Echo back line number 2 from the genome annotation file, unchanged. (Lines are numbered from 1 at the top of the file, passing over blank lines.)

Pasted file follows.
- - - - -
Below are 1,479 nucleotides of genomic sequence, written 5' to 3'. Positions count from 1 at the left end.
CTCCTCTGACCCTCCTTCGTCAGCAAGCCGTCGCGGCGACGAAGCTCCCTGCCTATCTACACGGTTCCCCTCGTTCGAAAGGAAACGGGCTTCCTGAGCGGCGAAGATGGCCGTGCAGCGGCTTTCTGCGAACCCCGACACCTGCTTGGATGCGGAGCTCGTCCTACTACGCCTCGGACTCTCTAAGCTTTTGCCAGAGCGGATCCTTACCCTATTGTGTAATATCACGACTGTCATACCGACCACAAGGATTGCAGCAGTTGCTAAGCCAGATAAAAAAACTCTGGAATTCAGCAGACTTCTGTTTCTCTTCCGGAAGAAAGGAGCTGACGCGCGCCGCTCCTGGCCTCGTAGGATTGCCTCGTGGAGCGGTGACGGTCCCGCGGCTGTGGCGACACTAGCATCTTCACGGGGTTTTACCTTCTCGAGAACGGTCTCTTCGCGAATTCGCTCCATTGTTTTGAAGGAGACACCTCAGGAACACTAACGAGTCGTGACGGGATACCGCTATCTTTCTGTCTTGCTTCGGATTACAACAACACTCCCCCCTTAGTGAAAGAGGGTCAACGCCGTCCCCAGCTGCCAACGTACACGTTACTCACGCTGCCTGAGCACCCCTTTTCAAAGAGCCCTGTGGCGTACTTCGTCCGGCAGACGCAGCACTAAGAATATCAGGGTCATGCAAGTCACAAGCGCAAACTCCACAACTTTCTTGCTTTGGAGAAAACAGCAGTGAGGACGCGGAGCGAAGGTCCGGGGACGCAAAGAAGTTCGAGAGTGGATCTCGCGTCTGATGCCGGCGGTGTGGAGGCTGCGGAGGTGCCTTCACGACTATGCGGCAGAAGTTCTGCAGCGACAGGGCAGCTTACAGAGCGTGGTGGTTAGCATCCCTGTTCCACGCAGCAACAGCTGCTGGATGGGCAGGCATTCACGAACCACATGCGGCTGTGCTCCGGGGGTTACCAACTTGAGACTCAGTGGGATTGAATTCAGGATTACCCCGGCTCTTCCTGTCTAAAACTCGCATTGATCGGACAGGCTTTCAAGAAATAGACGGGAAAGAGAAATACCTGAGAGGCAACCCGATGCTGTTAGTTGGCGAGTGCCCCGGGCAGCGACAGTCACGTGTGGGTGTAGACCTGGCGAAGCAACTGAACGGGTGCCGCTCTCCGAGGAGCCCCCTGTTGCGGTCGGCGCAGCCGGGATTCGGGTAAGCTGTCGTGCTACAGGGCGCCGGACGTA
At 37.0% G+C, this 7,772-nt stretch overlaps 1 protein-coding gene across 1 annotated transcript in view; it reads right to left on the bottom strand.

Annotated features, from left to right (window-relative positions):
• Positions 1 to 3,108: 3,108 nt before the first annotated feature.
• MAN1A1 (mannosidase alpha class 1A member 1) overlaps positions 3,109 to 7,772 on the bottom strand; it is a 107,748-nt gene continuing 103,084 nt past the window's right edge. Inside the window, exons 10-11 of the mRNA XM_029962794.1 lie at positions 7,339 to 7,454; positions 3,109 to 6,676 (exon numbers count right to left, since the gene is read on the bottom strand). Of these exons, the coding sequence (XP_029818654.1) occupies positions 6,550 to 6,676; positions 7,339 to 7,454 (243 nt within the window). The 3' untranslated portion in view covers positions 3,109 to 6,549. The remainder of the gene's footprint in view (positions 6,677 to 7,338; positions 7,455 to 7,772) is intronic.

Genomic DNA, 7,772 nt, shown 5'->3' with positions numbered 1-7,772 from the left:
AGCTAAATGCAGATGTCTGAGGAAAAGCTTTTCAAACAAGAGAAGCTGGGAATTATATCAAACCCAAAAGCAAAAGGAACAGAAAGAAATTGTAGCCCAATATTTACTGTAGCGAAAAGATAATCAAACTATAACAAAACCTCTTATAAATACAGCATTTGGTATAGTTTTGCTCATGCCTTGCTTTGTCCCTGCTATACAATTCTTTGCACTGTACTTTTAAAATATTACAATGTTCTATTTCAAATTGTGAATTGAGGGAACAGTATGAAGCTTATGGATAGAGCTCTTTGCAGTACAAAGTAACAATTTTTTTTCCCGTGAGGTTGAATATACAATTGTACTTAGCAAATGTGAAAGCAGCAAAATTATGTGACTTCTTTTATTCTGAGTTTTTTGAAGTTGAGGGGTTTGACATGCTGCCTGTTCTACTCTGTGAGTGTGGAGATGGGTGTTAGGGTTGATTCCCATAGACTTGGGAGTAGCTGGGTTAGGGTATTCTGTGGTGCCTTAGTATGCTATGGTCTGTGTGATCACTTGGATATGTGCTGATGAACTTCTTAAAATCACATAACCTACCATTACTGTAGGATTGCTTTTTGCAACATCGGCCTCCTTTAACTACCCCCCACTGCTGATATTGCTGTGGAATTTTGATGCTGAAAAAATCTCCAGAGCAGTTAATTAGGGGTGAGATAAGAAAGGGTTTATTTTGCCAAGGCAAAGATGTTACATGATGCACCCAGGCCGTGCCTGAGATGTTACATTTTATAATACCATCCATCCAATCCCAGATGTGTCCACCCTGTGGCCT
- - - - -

CTCCTCTGACCCTCCTTCGTCAGCAAGCCGTCGCGGCGACGAAGCTCCCTGCCTATCTACACGGTTCCCCTCGTTCGAAAGGAAACGGGCTTCCTGAGCGGCGAAGATGGCCGTGCAGCGGCTTTCTGCGAACCCCGACACCTGCTTGGATGCGGAGCTCGTCCTACTACGCCTCGGACTCTCTAAGCTTTTGCCAGAGCGGATCCTTACCCTATTGTGTAATATCACGACTGTCATACCGACCACAAGGATTGCAGCAGTTGCTAAGCCAGATAAAAAAACTCTGGAATTCAGCAGACTTCTGTTTCTCTTCCGGAAGAAAGGAGCTGACGCGCGCCGCTCCTGGCCTCGTAGGATTGCCTCGTGGAGCGGTGACGGTCCCGCGGCTGTGGCGACACTAGCATCTTCACGGGGTTTTACCTTCTCGAGAACGGTCTCTTCGCGAATTCGCTCCATTGTTTTGAAGGAGACACCTCAGGAACACTAACGAGTCGTGACGGGATACCGCTATCTTTCTGTCTTGCTTCGGATTACAACAACACTCCCCCCTTAGTGAAAGAGGGTCAACGCCGTCCCCAGCTGCCAACGTACACGTTACTCACGCTGCCTGAGCACCCCTTTTCAAAGAGCCCTGTGGCGTACTTCGTCCGGCAGACGCAGCACTAAGAATATCAGGGTCATGCAAGTCACAAGCGCAAACTCCACAACTTTCTTGCTTTGGAGAAAACAGCAGTGAGGACGCGGAGCGAAGGTCCGGGGACGCAAAGAAGTTCGAGAGTGGATCTCGCGTCTGATGCCGGCGGTGTGGAGGCTGCGGAGGTGCCTTCACGACTATGCGGCAGAAGTTCTGCAGCGACAGGGCAGCTTACAGAGCGTGGTGGTTAGCATCCCTGTTCCACGCAGCAACAGCTGCTGGATGGGCAGGCATTCACGAACCACATGCGGCTGTGCTCCGGGGGTTACCAACTTGAGACTCAGTGGGATTGAATTCAGGATTACCCCGGCTCTTCCTGTCTAAAACTCGCATTGATCGGACAGGCTTTCAAGAAATAGACGGGAAAGAGAAATACCTGAGAGGCAACCCGATGCTGTTAGTTGGCGAGTGCCCCGGGCAGCGACAGTCACGTGTGGGTGTAGACCTGGCGAAGCAACTGAACGGGTGCCGCTCTCCGAGGAGCCCCCTGTTGCGGTCGGCGCAGCCGGGATTCGGGTAAGCTGTCGTGCTACAGGGCGCCGGACGTA